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Posted: July 02, 2010

Keeping Seniors Healthy

Headaches in Seniors Can Be Sign of Serious Condition

Q. Dad seems to be getting a lot of headaches lately. Knowing his personality, I’m pretty sure it’s been caused by stress, but I was wondering if I should have it checked by a doctor.

A.  Your dad should definitely see his doctor. Most headaches are harmless, but they can be a symptom of a serious condition.

In fact, the American Council for Headache Education urges people to see a doctor if there are any of the following symptoms with headache:

  • Headaches that began after age 50;
  • three or more headaches per week;
  • taking a pain reliever almost daily;
  • taking more than the recommended doses of over-the-counter pain relievers;
  • stiff neck;
  • fever;
  • shortness of breath;
  • unexpected symptoms that affect your eyes, ears, nose, or throat;
  • dizziness;
  • slurred speech;
  • weakness;
  • numbness;
  • a tingling sensation;
  • confusion;
  • drowsiness;
  • headaches that begin and persist after a head injury;
  • a headache triggered by exertion, coughing, bending, or sexual activity;
  • a headache that intensifies and persists;
  • headaches that change character;
  • persistent or severe vomiting;
  • a headache that is your “first or worst.”

More than 45 million Americans suffer from recurring headaches. About 70% of headache sufferers are women.

There are primary headaches that are not related to another condition, and secondary headaches, which are.

Primary headaches include tension, migraine, mixed headache syndrome and cluster headaches.

About 90% of primary headaches are caused by tension. These muscle-contraction headaches cause mild-to-moderate pain and come and go. Tension headaches are called chronic if you have them more than 15 days per month. They are episodic if you get them less than 15 days per month.

Most tension headaches can be treated with over-the-counter pain relievers such as acetaminophen, aspirin and ibuprofen.

The precise cause of migraines is unknown. However, research has demonstrated that migraines involve the actions of nerves and blood vessels. The pain from migraines is moderate to severe. They can last from hours to days and be combined with stomach distress. Prescription medications are often needed to treat migraines.

Another subcategory of primary headache is mixed headache syndrome, which is the combination of migraine and tension headaches.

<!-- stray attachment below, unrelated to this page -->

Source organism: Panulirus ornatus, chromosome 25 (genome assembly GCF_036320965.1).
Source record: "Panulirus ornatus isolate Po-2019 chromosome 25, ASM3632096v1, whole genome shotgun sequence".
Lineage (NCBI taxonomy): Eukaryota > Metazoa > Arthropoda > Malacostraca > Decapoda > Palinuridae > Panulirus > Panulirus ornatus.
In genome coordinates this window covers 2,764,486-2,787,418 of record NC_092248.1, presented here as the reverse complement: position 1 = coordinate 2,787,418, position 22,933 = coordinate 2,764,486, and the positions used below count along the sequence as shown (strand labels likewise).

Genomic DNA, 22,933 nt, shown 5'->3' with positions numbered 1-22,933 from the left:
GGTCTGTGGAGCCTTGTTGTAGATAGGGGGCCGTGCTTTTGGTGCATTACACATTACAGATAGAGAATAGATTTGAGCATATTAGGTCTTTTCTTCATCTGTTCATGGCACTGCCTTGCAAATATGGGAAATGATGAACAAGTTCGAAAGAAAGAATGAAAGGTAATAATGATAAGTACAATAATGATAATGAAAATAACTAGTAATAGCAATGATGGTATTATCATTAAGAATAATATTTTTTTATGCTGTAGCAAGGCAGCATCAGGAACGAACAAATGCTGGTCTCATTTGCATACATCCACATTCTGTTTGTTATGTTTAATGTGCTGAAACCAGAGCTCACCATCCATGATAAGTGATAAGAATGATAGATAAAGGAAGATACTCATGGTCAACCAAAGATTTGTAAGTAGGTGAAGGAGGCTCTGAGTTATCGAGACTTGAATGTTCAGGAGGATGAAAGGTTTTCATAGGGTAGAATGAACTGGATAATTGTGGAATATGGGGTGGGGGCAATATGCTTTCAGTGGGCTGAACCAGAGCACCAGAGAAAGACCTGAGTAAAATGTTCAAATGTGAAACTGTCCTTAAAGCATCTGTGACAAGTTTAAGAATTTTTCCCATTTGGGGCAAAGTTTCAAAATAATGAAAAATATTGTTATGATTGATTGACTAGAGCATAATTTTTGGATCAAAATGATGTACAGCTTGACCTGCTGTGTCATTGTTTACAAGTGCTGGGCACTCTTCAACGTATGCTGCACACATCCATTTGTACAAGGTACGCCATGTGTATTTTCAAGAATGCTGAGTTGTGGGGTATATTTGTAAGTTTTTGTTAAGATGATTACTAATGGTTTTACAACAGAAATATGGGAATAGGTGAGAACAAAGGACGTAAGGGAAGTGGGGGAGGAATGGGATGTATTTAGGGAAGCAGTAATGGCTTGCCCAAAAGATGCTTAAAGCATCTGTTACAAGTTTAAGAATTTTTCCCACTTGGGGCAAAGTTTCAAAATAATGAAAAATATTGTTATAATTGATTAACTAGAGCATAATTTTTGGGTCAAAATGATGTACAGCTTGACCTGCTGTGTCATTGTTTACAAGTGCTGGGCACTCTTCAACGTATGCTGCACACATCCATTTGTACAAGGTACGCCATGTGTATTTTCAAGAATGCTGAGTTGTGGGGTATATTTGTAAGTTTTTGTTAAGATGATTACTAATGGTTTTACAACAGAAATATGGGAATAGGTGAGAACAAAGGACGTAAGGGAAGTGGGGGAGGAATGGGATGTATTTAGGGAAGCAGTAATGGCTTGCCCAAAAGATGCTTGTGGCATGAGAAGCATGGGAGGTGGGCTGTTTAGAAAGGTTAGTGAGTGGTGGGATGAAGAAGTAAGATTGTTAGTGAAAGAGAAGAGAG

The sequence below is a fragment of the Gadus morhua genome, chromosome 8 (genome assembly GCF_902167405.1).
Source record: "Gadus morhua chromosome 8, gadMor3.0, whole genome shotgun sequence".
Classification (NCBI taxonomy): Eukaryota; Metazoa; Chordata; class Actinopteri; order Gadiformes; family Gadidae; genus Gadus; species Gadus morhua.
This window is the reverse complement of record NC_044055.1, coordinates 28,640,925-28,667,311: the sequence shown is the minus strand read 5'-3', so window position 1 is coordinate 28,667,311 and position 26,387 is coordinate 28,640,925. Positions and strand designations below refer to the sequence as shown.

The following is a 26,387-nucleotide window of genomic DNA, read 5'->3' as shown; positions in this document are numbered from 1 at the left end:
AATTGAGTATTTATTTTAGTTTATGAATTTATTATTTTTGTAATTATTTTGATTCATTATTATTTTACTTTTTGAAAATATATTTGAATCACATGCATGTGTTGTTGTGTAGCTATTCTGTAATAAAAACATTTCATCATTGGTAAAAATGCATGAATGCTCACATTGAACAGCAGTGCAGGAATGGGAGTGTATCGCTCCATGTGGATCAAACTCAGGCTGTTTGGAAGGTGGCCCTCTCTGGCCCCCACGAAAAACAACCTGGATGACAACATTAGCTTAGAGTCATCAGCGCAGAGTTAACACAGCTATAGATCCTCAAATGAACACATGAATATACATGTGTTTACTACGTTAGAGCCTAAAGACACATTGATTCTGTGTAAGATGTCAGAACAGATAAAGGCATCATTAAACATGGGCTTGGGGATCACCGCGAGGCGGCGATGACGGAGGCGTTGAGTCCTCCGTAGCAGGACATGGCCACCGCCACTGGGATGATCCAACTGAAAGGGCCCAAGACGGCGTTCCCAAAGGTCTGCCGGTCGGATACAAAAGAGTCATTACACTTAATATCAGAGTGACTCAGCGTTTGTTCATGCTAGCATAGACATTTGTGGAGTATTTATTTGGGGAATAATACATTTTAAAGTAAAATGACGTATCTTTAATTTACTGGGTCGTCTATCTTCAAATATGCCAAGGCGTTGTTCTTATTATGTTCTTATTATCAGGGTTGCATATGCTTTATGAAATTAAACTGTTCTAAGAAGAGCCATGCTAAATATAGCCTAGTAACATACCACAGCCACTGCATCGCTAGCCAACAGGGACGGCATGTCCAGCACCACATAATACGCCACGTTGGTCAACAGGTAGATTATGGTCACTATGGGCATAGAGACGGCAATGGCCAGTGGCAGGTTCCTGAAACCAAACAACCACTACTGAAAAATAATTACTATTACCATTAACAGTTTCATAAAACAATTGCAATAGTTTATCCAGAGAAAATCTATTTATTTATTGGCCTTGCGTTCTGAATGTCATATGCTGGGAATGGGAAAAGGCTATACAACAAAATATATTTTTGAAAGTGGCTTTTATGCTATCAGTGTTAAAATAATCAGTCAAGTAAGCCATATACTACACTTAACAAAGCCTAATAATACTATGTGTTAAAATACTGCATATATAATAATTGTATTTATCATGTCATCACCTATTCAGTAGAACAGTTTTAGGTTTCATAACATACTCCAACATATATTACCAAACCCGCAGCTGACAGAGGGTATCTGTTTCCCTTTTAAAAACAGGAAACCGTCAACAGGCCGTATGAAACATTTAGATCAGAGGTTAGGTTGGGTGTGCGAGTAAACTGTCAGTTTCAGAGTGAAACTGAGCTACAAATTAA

Cluster headaches, which come in groups, are the worst type of primary headache. The pain hits behind one eye and it’s severe. Cluster headaches occur one to three times per day during a cluster period, which may last two weeks to three months.

Preventive medications are prescribed for cluster headaches. During a cluster headache, injecting medication or inhaling 100% oxygen may help. About 85% of cluster-headache sufferers are male.

Secondary headaches include chronic progressive, sinus and hormone headaches.

Chronic progressive headaches worsen and become more frequent. These headaches may be caused by a brain or skull illness such as encephalitis, inflammation of the brain. If diseases are ruled out, doctors will try to focus on preventing the pain from striking. Preventive medication may include antidepressants, muscle relaxants or other drugs.

Sinus headaches cause pain in the head and face and sometimes can fool you into thinking you have a dental problem. These headaches coincide with other sinusitis symptoms such as nasal discharge. Over-the-counter pain relievers and decongestants work well with this type of headache.

Hormone headaches come with changing hormone levels during menstruation, pregnancy, and menopause. These are treated with non-steroidal anti-inflammatory drugs such as ibuprofen, and other drugs.

Another type of headache is caused by taking too much pain medication. This type is called a rebound headache.

Fred Cicetti is a freelance writer who specializes in health. He has been writing professionally since 1963. Before he began freelancing, he was a reporter and columnist for three daily newspapers in New Jersey. He has written two published novels: Saltwater Taffy, and Local Angles. You can send your health-related questions to Fred at

© 2010 Pederson Publishing, Inc. All Rights Reserved.
Commercial use, redistribution or other forms of reuse of this information is strictly prohibited without the prior written permission of Pederson Publishing.
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